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archive: Take a Better Look at the Work of a Rebounding India

Take a Better Look at the Work of a Rebounding India

Prasenjit Basu
International Herald Tribune
August 20, 1999


    Title: Take a Better Look at the Work of a Rebounding India
    Author: Prasenjit Basu 
    Publication: International Herald Tribune
    Date: August 20, 1999
    
    
    SINGAPORE - India recently passed two milestones: the 52d anniversary
    of its independence and, by some estimates, the birth of its billionth
    living citizen.  The latter event was accompanied by a lecture from
    Lester R.Brown and Brian Halweil (''The Billion Mark Should Be a
    Sobering Feat for India,'' IHT, Aug.  11) about the need to spend on
    health care and primary education rather than on defense.
    
    Virtually unremarked on Independence Day, amid the focus on military
    matters and next month's national election, was the fact that India's
    real GDP has sustained a compound annual growth rate of 6.5 percent
    for the last six years - a performance that makes its economy the
    fastest growing among the world's democracies.
    
    Indian software exports have increased at an annual rate of 65 percent
    over the same period, and agricultural production by 4 percent - well
    ahead of the 1.8 percent pace of population growth.  Food grain output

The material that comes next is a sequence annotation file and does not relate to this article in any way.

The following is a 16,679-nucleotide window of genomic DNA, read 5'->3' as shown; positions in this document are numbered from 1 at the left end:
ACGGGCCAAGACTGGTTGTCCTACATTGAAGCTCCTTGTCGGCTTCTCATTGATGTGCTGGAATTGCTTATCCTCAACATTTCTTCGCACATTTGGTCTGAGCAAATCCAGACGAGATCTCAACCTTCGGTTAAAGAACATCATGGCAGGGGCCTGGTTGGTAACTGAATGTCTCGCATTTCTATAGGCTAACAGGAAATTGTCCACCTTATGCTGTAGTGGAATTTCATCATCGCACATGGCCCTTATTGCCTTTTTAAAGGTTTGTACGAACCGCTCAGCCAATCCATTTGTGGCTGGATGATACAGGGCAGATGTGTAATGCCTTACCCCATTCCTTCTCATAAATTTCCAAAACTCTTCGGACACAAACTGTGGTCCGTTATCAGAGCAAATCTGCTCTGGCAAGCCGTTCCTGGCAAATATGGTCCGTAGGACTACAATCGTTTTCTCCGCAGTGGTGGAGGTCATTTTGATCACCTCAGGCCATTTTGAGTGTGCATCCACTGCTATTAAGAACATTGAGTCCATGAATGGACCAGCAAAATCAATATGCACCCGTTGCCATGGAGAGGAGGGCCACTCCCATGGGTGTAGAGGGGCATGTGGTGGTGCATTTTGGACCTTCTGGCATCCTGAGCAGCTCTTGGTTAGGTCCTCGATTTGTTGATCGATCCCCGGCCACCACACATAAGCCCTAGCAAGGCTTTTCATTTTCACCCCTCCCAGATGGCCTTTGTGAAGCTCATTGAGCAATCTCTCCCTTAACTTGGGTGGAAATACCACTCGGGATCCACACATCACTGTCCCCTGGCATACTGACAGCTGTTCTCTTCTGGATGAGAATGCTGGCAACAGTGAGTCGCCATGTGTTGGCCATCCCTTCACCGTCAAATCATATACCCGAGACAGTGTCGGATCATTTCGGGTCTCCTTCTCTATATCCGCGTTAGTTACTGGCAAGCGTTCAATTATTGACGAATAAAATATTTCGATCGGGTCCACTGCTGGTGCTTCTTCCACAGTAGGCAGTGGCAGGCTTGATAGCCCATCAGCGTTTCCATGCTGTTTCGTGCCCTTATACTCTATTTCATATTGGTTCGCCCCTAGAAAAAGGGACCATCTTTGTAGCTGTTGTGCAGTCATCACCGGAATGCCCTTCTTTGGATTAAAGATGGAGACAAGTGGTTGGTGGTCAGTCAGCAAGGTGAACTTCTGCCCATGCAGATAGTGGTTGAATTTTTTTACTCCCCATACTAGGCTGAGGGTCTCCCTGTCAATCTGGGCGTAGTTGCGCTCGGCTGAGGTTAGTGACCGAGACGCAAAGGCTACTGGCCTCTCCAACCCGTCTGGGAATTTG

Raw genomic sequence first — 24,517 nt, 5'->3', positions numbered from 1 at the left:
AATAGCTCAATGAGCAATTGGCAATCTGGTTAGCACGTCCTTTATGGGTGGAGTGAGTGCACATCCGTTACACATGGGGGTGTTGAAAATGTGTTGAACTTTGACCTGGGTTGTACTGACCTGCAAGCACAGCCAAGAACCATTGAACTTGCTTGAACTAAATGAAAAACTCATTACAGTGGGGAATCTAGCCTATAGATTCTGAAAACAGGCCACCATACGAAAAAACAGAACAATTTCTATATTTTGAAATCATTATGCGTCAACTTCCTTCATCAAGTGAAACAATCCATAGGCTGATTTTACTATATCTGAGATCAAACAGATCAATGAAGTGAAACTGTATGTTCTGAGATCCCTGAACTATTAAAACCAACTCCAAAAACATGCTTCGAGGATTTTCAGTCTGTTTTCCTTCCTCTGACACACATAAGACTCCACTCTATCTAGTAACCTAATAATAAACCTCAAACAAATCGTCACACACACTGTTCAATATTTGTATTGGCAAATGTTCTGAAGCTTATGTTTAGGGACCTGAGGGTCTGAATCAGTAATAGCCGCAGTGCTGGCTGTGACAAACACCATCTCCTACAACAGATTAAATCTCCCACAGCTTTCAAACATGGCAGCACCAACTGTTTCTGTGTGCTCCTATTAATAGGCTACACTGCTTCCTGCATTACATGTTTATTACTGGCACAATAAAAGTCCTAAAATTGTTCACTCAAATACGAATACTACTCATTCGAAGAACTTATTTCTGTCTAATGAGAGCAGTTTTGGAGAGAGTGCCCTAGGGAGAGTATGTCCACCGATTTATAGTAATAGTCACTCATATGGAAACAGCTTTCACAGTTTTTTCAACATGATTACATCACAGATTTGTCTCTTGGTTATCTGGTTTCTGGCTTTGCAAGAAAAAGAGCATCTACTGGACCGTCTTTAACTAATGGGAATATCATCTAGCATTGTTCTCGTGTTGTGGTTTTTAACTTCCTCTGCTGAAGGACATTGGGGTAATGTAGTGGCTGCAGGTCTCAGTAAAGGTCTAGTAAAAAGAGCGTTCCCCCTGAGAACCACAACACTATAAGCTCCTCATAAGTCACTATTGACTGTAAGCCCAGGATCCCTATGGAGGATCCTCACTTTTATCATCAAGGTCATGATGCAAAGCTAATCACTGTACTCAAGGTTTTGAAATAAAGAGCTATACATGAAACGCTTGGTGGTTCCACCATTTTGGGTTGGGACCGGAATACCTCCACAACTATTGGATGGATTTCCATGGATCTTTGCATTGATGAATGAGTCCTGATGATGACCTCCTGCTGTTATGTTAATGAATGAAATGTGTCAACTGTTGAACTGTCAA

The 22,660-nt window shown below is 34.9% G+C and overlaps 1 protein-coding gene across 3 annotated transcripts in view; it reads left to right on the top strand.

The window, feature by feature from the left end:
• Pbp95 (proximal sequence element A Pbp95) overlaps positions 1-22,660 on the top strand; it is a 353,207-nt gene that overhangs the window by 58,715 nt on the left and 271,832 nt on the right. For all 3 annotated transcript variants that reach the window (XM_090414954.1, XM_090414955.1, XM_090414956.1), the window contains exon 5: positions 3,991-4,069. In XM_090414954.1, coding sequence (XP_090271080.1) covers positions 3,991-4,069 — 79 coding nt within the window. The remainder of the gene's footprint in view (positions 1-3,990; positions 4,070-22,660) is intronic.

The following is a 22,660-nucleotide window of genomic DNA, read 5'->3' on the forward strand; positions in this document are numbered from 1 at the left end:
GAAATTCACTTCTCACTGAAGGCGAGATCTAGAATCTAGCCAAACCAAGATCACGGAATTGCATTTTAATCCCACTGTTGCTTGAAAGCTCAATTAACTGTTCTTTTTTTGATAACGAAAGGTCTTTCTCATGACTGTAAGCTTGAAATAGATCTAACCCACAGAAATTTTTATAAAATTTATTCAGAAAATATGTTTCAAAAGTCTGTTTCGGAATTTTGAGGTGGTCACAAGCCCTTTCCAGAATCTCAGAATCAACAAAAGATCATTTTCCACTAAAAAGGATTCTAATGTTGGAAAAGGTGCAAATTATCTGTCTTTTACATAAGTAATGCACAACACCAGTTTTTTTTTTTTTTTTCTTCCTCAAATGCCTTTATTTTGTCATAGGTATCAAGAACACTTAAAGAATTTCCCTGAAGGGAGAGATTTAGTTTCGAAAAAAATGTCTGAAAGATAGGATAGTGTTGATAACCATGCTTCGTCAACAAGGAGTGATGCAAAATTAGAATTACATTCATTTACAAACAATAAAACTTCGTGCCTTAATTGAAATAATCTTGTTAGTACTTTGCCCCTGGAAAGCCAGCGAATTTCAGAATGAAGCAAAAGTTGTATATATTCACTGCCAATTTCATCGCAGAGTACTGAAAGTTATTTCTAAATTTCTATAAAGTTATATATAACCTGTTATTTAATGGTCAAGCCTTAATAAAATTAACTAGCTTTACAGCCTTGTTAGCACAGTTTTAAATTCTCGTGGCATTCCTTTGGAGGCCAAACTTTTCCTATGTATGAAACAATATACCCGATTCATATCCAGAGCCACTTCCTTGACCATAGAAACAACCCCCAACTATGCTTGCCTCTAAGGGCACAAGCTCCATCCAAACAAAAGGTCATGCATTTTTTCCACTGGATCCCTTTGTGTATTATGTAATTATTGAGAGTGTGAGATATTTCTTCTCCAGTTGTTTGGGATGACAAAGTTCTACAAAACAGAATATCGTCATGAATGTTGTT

has trebled in the last 30 years.
    
    It is also worth celebrating what India is not.  It is not seeking
    handouts from the rest of the world.  (Net inflows of foreign aid
    amount to considerably less than $1 per person.) Nor is it among the
    42 highly indebted poor countries for which debt forgiveness is now
    being worked out.  In fact, India has never had to undertake a
    rescheduling of its external debt.
    
    During 190 years of British colonial rule, India was regularly
    afflicted by famine.  Since independence it has had none.  And despite
    some serious religious and ethnic conflict, India has remained united.
    
    In 1947, India inherited an economy that had grown at an annual pace
    of 0.7 percent in the previous 50 years, less than the rate of
    population increase.  It had an adult literacy rate of 14 percent and
    a higher education system oriented toward producing a narrow elite of
    imperial bureaucrats.
    
    By contrast, South Korea and Taiwan at that time had adult literacy
    rates in excess of 50 percent (a level that India achieved only at the
    beginning of this decade).  They had, after all, been ruled by a
    country, Japan, which was the first after the United States to achieve
    universal literacy, and so paid special attention to education.  That
    difference in the initial endowment of human capital (plus massive
    infusions of external aid per capita in the early years) goes most of
    the way toward explaining the faster trajectory of their initial
    growth.
    
    But India can and must do better.  The untapped potential remains
    enormous, especially when you consider the talents and achievements of
    India's diaspora in business, technology and the professions.